Fauci mocks accusations The response to the COVID pandemic was political
On Sunday, Dr Anthony Fauci scoffed at criticism that he ‘aligned’ with Democratic leaders at the height of the COVID-19 outbreak – and said he would ‘absolutely’ cooperate with an investigation House Republicans on the pandemic.
“I don’t align myself with anybody, Chuck,” the outgoing White House chief medical adviser told NBC’s “Meet The Press” host Chuck Todd as he toured the shows- Sunday morning debates.
“I’m a doctor, I’m a scientist, I’m a public health specialist,” he continued. “It doesn’t matter if you’re a Democrat or a Republican, I respect public health principles.”
Fauci, the 81-year-old outgoing director of the National Institute of Allergy and Infectious Diseases, made the comments after being asked about former Vice President Mike Pence’s statements about the program last week.
“I believe Dr. Fauci has ultimately aligned himself with many Democratic governors who have taken temporary policies and made them long-term policies in their state,” Pence, 63, said at the time.
Fauci retorted: “I respect the former vice president, we got along very well in the White House, but I don’t agree with him.”
Fauci also appeared on CBS’s ‘Face The Nation’, where he said he would ‘absolutely’ cooperate with a potential investigation into his handling of the pandemic – and be prepared to testify before Congress if called upon by law enforcement officials. Republicans who accused him of lying and abusing his power.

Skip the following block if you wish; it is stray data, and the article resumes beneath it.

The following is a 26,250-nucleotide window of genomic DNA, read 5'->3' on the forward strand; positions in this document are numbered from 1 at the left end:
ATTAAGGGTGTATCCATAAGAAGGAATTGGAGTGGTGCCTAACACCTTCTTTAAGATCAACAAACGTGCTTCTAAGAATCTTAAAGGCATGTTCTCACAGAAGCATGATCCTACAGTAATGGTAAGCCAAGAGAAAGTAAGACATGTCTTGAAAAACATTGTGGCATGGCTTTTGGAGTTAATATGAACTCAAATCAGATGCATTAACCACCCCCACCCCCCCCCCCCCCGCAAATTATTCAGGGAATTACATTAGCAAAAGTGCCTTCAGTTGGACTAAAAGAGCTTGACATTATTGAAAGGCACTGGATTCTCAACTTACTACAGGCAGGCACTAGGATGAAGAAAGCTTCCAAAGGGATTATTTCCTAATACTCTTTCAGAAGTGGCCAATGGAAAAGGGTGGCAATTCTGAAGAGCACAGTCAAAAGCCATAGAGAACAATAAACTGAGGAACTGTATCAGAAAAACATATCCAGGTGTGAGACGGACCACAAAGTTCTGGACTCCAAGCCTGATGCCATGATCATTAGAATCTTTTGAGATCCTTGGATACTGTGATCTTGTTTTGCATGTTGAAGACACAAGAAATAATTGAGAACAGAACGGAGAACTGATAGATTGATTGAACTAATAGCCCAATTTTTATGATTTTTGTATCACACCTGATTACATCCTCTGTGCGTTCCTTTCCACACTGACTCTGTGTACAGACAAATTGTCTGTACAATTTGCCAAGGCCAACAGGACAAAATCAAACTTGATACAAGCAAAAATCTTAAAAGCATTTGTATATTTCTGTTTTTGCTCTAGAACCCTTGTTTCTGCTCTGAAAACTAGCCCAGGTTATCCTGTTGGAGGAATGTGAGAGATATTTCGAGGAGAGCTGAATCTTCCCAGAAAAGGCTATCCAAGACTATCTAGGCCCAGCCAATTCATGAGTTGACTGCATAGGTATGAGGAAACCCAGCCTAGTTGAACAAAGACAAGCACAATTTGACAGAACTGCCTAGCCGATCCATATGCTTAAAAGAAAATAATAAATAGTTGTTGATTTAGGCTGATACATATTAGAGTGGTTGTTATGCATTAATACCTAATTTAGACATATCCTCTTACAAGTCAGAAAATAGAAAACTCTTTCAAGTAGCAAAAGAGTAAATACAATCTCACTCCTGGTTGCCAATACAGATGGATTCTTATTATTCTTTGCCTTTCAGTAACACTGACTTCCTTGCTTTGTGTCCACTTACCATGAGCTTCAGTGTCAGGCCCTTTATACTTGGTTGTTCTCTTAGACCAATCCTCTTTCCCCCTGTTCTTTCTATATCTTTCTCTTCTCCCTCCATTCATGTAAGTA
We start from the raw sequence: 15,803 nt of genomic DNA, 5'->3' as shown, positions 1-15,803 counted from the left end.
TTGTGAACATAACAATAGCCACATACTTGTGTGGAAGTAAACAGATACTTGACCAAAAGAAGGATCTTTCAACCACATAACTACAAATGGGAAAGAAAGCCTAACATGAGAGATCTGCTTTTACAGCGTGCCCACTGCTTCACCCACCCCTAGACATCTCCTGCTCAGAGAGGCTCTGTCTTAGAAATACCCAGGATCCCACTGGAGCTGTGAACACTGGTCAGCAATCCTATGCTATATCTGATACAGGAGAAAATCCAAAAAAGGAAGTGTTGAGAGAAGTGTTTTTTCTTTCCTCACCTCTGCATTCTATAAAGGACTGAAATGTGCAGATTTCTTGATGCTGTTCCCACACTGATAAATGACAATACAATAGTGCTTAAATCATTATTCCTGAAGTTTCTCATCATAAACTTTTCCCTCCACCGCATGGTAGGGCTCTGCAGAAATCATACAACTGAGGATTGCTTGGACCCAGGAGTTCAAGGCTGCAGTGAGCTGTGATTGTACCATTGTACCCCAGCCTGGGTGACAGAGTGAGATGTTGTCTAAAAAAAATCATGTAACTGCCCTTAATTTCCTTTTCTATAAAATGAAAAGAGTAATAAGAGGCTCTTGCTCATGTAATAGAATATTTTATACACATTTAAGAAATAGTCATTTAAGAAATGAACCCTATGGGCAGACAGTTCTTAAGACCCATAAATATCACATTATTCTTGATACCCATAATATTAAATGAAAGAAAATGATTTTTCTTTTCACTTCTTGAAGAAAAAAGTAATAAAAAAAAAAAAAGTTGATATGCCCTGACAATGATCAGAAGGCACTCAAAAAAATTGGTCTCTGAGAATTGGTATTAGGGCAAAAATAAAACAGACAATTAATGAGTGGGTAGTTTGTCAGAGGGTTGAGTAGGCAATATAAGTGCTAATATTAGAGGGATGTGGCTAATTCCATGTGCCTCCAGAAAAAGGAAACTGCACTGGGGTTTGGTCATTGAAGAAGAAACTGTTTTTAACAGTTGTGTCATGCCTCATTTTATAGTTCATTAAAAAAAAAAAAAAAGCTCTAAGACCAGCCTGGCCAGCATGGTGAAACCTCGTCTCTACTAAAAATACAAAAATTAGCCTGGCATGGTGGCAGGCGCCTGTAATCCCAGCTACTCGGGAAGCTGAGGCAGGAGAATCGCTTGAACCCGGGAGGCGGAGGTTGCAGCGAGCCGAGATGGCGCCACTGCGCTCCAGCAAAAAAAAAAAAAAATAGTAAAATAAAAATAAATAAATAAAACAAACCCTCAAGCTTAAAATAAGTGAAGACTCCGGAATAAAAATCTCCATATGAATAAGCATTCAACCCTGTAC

“Oh sure. I mean, I’m all for — legit oversight. Absolutely. I mean, I’ve testified before Congress, considering the 38 years I’ve been a director, literally hundreds of times, in many oversight hearings,” Fauci said.
“I am not political at all, period. I’ve never been there and anyone who knows anything about me knows that’s the case,” he continued.
“Before, I didn’t get involved in politics. And I’m not going to get involved in politics now. I would be more than happy to explain publicly or otherwise, everything we did, and I could defend and explain everything we did from a public health perspective.
Asked why the issue was politicized, Fauci, who had admitted that parts of the pandemic response had been “botched”, blamed “an amplification” of anti-science rhetoric and vaccination.
“There is something that I have never seen in my 54 years of medicine at the NIH, it is that the acceptance or not of a life-saving intervention is very strongly influenced by your political ideology”, a- he declared.
“I mean, why would you ever want to see…more deaths among red state Republicans than there are among blue state Democrats? Quite simply because there is less vaccination. You don’t want anyone to get sick.
Fauci, who himself had COVID-19 earlier in the year, urged Americans to get rapid tests for COVID-19 before any holiday party or gathering and to “continue the booster shots,” warning of increased transmission of BQ. 1 and BQ 1.1 variants.
“We have a long way to go to optimize our protection against COVID, which is really a pity, somewhat paradoxical, that a rich country with all the vaccines that we need, and we use them at a level much lower than what we should be,” Fauci told CBS News anchor Margaret Brennan.
More than 2,600 Americans died from the virus last week compared to nearly 13,000 people during Thanksgiving week last year, according to the Centers for Disease Control and Prevention.